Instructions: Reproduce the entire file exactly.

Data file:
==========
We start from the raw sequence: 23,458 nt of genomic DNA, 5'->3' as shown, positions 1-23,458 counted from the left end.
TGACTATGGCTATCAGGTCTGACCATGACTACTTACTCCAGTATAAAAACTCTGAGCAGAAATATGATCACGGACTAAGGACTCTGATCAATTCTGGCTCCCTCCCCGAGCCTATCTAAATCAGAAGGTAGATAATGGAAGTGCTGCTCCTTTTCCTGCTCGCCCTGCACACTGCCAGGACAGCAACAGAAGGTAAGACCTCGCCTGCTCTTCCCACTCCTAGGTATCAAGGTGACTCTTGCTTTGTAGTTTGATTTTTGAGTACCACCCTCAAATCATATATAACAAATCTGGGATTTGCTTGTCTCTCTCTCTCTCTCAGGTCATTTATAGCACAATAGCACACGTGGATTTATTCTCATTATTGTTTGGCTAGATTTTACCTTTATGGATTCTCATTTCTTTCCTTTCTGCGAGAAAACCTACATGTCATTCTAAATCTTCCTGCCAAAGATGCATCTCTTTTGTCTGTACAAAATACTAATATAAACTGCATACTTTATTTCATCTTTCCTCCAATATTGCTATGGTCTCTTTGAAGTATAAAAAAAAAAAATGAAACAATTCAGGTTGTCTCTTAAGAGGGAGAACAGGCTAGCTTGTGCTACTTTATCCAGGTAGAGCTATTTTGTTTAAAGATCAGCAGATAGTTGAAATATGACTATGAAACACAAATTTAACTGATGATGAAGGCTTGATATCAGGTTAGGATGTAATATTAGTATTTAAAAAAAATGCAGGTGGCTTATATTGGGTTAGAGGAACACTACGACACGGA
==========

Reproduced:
We start from the raw sequence: 23,458 nt of genomic DNA, 5'->3' as shown, positions 1-23,458 counted from the left end.
TGACTATGGCTATCAGGTCTGACCATGACTACTTACTCCAGTATAAAAACTCTGAGCAGAAATATGATCACGGACTAAGGACTCTGATCAATTCTGGCTCCCTCCCCGAGCCTATCTAAATCAGAAGGTAGATAATGGAAGTGCTGCTCCTTTTCCTGCTCGCCCTGCACACTGCCAGGACAGCAACAGAAGGTAAGACCTCGCCTGCTCTTCCCACTCCTAGGTATCAAGGTGACTCTTGCTTTGTAGTTTGATTTTTGAGTACCACCCTCAAATCATATATAACAAATCTGGGATTTGCTTGTCTCTCTCTCTCTCTCAGGTCATTTATAGCACAATAGCACACGTGGATTTATTCTCATTATTGTTTGGCTAGATTTTACCTTTATGGATTCTCATTTCTTTCCTTTCTGCGAGAAAACCTACATGTCATTCTAAATCTTCCTGCCAAAGATGCATCTCTTTTGTCTGTACAAAATACTAATATAAACTGCATACTTTATTTCATCTTTCCTCCAATATTGCTATGGTCTCTTTGAAGTATAAAAAAAAAAAATGAAACAATTCAGGTTGTCTCTTAAGAGGGAGAACAGGCTAGCTTGTGCTACTTTATCCAGGTAGAGCTATTTTGTTTAAAGATCAGCAGATAGTTGAAATATGACTATGAAACACAAATTTAACTGATGATGAAGGCTTGATATCAGGTTAGGATGTAATATTAGTATTTAAAAAAAATGCAGGTGGCTTATATTGGGTTAGAGGAACACTACGACACGGA